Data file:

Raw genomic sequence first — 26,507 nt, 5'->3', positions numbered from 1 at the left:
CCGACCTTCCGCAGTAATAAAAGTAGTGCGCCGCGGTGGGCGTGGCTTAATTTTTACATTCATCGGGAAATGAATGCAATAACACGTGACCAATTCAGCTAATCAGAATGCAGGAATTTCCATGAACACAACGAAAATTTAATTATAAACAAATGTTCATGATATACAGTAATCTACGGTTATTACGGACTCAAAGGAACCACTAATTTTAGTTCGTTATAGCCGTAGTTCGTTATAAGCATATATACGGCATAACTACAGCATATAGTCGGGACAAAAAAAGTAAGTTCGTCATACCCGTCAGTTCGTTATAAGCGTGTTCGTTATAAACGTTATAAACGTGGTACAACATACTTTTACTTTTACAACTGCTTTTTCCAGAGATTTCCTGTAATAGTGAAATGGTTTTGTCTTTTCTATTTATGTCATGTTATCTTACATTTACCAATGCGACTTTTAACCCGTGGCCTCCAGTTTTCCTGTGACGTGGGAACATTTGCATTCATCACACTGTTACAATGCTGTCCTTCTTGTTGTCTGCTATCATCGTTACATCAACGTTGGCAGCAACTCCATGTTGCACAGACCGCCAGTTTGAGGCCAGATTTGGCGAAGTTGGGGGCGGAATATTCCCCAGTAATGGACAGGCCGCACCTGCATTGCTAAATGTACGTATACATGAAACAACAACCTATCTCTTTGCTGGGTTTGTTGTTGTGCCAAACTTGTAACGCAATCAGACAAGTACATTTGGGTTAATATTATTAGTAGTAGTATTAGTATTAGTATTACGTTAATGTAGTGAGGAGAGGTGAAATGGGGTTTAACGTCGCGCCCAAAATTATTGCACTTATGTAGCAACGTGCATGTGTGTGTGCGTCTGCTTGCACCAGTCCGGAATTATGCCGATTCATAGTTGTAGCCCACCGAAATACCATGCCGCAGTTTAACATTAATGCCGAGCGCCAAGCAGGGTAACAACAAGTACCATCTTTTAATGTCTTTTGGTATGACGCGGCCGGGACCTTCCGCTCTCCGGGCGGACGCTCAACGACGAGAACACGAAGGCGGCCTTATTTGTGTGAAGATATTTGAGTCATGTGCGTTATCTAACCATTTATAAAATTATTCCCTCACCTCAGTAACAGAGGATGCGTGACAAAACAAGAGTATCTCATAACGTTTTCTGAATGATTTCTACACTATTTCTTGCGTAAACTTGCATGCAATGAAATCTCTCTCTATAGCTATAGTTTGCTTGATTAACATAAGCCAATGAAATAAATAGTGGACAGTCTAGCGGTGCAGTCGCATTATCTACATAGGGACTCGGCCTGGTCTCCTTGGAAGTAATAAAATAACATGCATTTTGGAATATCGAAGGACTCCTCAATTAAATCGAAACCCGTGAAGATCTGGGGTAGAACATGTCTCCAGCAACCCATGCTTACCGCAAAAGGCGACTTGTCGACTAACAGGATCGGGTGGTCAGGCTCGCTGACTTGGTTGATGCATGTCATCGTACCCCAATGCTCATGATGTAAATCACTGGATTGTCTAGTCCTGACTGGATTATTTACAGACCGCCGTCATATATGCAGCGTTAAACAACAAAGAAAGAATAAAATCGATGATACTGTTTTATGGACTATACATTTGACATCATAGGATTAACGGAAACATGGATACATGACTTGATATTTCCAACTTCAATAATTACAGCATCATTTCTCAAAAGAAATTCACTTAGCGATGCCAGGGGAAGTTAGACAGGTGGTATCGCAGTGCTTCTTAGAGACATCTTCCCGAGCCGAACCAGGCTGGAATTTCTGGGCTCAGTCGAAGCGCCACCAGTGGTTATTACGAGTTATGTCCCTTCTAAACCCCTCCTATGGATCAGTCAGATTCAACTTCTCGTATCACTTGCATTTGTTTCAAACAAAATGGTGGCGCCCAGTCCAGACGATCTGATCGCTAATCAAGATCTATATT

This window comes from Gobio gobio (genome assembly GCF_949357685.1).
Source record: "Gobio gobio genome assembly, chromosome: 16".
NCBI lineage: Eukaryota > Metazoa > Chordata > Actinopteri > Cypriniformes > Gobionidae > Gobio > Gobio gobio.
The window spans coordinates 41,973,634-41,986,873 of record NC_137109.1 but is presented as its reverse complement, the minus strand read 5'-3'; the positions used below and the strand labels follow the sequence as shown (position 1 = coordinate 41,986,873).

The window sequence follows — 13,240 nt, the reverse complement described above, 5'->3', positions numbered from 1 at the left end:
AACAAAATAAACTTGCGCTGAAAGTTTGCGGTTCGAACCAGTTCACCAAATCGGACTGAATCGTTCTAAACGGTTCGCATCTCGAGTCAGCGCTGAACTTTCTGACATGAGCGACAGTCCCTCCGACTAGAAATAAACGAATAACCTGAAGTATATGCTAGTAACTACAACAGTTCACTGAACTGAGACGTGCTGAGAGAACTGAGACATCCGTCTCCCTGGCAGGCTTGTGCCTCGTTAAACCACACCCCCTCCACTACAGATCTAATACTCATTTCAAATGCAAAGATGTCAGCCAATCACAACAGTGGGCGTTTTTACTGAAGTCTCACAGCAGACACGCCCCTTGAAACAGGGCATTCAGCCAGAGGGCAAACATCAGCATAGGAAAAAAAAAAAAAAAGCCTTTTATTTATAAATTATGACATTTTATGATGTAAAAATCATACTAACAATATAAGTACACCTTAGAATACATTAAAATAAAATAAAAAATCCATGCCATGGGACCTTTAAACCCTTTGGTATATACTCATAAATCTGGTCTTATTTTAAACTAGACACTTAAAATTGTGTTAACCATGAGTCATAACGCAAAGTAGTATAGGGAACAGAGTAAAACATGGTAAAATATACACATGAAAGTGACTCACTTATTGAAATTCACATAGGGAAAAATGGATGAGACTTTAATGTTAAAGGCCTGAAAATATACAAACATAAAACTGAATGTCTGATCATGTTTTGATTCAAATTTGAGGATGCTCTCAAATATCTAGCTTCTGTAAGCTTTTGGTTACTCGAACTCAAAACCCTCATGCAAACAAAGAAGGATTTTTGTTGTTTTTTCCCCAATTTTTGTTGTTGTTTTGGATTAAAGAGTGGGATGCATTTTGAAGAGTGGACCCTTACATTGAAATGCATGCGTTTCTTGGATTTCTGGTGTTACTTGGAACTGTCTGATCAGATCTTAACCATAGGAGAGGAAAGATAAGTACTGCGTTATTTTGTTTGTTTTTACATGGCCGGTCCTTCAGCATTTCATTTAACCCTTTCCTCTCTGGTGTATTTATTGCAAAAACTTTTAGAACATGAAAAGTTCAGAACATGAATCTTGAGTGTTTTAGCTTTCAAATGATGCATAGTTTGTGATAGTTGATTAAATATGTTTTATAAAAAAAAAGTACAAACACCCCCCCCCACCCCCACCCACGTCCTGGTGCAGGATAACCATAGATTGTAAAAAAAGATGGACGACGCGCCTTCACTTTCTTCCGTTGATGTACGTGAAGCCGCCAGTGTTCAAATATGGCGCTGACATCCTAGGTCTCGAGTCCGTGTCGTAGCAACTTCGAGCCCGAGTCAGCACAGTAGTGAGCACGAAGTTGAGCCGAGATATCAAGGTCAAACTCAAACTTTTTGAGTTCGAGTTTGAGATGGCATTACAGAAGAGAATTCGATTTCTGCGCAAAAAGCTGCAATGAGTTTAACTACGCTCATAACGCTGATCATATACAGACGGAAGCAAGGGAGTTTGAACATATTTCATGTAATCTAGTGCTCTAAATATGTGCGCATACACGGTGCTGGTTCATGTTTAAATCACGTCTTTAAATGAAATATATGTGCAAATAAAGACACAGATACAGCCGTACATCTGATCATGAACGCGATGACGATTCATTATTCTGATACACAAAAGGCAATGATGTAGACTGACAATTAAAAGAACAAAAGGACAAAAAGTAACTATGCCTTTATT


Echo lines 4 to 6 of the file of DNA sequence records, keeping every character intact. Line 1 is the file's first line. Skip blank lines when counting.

Source record: "Gobio gobio genome assembly, chromosome: 16".
NCBI lineage: Eukaryota > Metazoa > Chordata > Actinopteri > Cypriniformes > Gobionidae > Gobio > Gobio gobio.
The window spans coordinates 41,973,634-41,986,873 of record NC_137109.1 but is presented as its reverse complement, the minus strand read 5'-3'; the positions used below and the strand labels follow the sequence as shown (position 1 = coordinate 41,986,873).